CSIRO: a new power player in the medicinal cannabis scene

CSIRO’s Botanical Extracts Lab in Melbourne has secured a license to develop medicinal cannabis products.

Australia’s top science agency, CSIRO, has now joined the world of medicinal cannabis research. In late February, CSIRO announced that their Botanical Extract Lab (BEL), based in Melbourne, has received a license from the Office of Drug Control to develop and manufacture medical cannabis products.

Medical cannabis is used to treat symptoms in conditions such as multiple sclerosis, chronic pain, and certain types of epilepsy, as well as chemotherapy-induced nausea and vomiting. The use of medicinal cannabis is growing in Australia, but not without controversy.

According to data from the Australian Institute of Health and Welfare, in 2019 about 2.5 million Australians aged 14 and over had used cannabis in the previous 12 months. Among these users, about 600,000 claim to use these products for medicinal purposes but only about 4% admitted having a prescription from a doctor. Another issue is clinical evidence. So far, evidence of the efficiency of cannabis in the treatment of many health conditions varies among studies. To learn more about the controversies surrounding medicinal cannabis, see our recent feature article.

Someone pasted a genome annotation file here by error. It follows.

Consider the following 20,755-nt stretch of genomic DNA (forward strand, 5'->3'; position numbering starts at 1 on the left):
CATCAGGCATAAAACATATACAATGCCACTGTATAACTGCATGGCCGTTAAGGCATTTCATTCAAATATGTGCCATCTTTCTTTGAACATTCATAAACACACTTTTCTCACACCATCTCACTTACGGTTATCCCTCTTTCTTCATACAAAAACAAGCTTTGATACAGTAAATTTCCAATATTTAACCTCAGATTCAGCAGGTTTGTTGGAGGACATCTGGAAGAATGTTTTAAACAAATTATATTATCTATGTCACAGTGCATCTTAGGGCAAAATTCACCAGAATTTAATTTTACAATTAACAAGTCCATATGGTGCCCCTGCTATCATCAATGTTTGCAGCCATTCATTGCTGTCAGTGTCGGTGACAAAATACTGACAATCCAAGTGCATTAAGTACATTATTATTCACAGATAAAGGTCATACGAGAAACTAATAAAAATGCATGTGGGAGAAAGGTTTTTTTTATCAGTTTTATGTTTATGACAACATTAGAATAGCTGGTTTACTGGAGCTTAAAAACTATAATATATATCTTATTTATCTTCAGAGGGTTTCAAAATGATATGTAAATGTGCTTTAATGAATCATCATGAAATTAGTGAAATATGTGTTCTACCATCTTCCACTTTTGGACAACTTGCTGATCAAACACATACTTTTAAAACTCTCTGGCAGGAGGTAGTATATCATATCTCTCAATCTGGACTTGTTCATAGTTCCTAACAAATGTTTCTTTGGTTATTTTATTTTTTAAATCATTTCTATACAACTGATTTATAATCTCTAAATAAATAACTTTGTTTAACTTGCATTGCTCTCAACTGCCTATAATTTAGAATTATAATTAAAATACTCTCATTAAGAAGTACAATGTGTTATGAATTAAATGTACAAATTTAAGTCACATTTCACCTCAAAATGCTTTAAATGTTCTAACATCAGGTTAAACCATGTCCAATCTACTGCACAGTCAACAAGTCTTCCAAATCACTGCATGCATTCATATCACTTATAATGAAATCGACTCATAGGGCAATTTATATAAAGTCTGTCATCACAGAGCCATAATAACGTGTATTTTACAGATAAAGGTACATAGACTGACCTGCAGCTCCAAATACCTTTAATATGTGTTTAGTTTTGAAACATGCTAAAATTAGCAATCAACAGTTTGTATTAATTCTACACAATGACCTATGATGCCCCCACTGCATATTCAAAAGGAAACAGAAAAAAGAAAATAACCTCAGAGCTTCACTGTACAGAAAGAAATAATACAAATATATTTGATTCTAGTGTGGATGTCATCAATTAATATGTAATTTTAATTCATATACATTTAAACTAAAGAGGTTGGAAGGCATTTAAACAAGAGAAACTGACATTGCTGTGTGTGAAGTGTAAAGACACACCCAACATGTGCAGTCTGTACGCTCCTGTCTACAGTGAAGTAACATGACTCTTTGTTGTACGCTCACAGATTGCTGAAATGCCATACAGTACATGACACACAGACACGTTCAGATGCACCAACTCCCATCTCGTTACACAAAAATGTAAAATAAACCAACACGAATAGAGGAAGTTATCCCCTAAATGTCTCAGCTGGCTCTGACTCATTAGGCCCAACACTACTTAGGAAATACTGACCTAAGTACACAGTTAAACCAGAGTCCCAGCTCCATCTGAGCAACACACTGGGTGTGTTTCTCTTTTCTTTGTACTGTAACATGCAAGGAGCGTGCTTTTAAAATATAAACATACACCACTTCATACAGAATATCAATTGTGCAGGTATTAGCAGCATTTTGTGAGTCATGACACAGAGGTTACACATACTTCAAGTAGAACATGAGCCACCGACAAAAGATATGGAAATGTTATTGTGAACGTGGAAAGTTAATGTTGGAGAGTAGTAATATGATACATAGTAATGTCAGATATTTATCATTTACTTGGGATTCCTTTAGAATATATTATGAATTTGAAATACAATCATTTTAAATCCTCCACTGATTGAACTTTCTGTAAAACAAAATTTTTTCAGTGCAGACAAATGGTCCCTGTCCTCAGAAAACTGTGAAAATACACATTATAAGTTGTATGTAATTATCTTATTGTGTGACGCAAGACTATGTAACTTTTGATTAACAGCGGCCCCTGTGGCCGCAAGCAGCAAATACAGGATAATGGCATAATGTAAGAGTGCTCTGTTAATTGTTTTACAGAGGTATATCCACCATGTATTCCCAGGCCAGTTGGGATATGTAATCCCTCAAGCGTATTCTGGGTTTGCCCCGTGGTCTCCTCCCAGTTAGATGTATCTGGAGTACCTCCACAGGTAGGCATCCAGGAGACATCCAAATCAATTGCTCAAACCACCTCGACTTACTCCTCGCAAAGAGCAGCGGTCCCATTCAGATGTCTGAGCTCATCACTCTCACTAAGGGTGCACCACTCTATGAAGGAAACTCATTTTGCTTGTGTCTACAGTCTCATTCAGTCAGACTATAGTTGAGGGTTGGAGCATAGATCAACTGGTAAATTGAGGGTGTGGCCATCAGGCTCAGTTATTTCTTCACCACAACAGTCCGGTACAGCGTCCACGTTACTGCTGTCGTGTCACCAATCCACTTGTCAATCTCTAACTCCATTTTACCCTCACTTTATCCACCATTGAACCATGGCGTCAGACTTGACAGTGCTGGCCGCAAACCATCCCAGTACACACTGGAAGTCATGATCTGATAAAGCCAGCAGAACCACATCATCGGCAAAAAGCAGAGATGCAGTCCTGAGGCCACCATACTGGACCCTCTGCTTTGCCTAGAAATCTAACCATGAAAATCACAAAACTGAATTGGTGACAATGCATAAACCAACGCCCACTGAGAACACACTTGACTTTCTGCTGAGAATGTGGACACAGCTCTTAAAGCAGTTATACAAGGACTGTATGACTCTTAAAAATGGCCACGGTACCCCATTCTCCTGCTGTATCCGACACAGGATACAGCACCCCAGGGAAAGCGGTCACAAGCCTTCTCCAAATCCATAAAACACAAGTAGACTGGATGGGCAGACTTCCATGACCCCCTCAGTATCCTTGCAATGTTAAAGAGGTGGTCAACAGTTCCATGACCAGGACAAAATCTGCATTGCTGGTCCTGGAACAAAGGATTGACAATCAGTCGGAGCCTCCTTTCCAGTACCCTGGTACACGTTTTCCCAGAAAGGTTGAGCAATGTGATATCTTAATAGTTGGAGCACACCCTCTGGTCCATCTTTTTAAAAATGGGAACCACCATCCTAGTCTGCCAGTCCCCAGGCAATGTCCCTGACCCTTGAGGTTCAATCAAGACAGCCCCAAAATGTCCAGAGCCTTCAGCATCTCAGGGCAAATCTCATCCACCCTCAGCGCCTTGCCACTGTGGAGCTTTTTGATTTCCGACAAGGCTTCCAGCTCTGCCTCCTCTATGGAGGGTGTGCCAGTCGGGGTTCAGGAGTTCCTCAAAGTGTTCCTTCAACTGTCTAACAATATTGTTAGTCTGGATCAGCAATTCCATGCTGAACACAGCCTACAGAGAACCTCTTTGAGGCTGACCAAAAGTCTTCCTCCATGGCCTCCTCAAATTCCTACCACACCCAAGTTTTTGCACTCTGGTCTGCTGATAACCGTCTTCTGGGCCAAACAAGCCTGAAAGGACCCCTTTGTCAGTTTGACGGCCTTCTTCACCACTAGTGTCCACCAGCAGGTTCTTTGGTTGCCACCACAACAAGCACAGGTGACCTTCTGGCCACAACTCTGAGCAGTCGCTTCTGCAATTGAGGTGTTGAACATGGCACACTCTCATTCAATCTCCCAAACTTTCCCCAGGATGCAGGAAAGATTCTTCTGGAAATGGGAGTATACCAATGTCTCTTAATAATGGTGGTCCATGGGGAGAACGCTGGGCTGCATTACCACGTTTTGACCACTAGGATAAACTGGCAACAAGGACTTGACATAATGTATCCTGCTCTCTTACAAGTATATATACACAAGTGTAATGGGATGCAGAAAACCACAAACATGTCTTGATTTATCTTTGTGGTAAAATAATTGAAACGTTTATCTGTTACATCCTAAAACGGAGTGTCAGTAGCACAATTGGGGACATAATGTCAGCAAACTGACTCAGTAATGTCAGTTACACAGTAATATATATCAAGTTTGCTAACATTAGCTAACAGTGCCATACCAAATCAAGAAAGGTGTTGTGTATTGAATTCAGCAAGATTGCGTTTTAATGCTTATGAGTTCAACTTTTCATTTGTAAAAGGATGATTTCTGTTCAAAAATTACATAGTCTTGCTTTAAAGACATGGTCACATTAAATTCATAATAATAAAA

A new power player
In the heart of these turbulent waters, CSIRO has now become the first and only public research institute in the country legally able to conduct research on medicinal cannabis. The BEL is a state-of-the-art research facility, equipped with instruments for the extraction, refinement, formulation, an analysis of plants-derived products, including cannabis extracts.

The BEL started their research on cannabis in 2017, just a year after the use of medicinal cannabis became legal. Since then, the research group has gained expertise in extraction and refinement techniques, cannabinoid encapsulation for improved bioavailability and shelf-life, and the development of synthetic cannabinoids.

Now, the research group at the BEL aims to build up on that experience to improve their techniques and manufacture a new range of medical cannabis products. Additionally, the BEL aims to partner with local manufacturers to assist in the commercial-scale manufacture of medical cannabis products and to bring their products to the market. According to CSIRO’s website, the BEL will offer the following services:

  • extraction of therapeutic ingredients using a range of techniques
  • accurate analysis of a wide range of active ingredients and other components
  • manufacturing process development
  • formulation to improve bioavailability and/or shelf-life
  • evaluation of dosing technology and devices
  • the design and synthesis of synthetic cannabinoids

The move is expected to have multiple benefits, as CSIRO will improve the delivery of high quality medication to patients who require cannabis for medical reasons, and in the process, will be creating new jobs.